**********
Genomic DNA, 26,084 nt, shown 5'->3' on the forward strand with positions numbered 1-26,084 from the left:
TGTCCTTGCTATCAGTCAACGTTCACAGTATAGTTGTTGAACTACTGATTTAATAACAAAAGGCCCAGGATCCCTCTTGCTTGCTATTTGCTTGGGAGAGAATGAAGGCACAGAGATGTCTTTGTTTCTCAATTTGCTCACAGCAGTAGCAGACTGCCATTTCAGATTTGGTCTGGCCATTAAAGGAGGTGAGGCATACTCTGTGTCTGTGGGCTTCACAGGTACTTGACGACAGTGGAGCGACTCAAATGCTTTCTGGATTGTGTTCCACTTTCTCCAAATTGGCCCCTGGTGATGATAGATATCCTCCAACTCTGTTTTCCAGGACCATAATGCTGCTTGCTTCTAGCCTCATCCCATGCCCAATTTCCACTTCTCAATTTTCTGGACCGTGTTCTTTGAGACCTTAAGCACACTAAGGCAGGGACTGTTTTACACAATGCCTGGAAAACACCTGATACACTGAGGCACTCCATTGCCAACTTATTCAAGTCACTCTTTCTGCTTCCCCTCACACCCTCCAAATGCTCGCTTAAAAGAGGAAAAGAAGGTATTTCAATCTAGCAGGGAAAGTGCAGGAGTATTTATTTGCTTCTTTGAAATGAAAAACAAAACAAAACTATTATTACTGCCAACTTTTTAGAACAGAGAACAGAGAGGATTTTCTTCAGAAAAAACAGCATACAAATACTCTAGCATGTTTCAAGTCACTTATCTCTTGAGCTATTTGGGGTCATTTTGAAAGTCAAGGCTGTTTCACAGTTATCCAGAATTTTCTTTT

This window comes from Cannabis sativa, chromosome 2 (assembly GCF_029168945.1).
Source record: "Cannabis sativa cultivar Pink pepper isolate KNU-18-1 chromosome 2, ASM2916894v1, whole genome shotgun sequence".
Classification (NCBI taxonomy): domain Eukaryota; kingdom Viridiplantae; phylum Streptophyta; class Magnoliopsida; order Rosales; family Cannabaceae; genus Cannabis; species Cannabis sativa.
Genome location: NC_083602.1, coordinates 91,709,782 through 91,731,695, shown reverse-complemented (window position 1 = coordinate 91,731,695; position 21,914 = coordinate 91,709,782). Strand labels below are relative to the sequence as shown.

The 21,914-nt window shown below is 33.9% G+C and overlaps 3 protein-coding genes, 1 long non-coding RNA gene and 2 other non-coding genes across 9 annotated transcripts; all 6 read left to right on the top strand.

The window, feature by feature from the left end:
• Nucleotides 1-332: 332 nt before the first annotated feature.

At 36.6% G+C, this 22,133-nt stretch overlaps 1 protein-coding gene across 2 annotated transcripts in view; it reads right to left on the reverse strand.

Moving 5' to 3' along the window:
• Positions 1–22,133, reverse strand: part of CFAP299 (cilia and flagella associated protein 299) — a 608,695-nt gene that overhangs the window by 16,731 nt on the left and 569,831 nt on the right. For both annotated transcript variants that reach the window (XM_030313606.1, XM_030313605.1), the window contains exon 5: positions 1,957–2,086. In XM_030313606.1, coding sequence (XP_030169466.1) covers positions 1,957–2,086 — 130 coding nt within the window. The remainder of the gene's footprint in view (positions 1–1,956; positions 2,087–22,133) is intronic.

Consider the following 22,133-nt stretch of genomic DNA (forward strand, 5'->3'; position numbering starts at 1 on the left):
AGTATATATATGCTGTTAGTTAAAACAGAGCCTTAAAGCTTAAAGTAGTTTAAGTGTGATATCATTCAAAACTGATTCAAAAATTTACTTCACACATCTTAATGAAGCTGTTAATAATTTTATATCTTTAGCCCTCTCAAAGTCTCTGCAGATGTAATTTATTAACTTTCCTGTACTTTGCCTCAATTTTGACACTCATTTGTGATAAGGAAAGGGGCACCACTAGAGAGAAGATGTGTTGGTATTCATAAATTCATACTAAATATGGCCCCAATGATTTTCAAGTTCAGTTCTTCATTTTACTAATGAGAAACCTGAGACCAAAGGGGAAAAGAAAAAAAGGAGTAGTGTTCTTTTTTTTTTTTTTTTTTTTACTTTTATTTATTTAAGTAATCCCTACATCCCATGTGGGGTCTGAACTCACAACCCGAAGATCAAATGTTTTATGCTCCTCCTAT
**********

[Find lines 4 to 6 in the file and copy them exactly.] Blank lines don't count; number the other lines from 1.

Source record: "Cannabis sativa cultivar Pink pepper isolate KNU-18-1 chromosome 2, ASM2916894v1, whole genome shotgun sequence".
Classification (NCBI taxonomy): domain Eukaryota; kingdom Viridiplantae; phylum Streptophyta; class Magnoliopsida; order Rosales; family Cannabaceae; genus Cannabis; species Cannabis sativa.
Genome location: NC_083602.1, coordinates 91,709,782 through 91,731,695, shown reverse-complemented (window position 1 = coordinate 91,731,695; position 21,914 = coordinate 91,709,782). Strand labels below are relative to the sequence as shown.